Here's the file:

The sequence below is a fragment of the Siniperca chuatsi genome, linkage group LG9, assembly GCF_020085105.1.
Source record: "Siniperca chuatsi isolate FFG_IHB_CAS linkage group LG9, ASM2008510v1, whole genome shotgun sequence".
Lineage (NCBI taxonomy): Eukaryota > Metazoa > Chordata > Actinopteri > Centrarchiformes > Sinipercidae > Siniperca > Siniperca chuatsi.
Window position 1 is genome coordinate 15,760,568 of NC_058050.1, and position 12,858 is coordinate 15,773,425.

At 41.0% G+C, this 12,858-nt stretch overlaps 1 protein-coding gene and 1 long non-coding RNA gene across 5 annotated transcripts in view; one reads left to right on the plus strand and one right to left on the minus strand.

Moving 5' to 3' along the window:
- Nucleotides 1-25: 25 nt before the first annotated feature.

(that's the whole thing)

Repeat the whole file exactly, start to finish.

The sequence below is a fragment of the Siniperca chuatsi genome, linkage group LG9, assembly GCF_020085105.1.
Source record: "Siniperca chuatsi isolate FFG_IHB_CAS linkage group LG9, ASM2008510v1, whole genome shotgun sequence".
Lineage (NCBI taxonomy): Eukaryota > Metazoa > Chordata > Actinopteri > Centrarchiformes > Sinipercidae > Siniperca > Siniperca chuatsi.
Window position 1 is genome coordinate 15,760,568 of NC_058050.1, and position 12,858 is coordinate 15,773,425.

At 41.0% G+C, this 12,858-nt stretch overlaps 1 protein-coding gene and 1 long non-coding RNA gene across 5 annotated transcripts in view; one reads left to right on the plus strand and one right to left on the minus strand.

Moving 5' to 3' along the window:
- Nucleotides 1-25: 25 nt before the first annotated feature.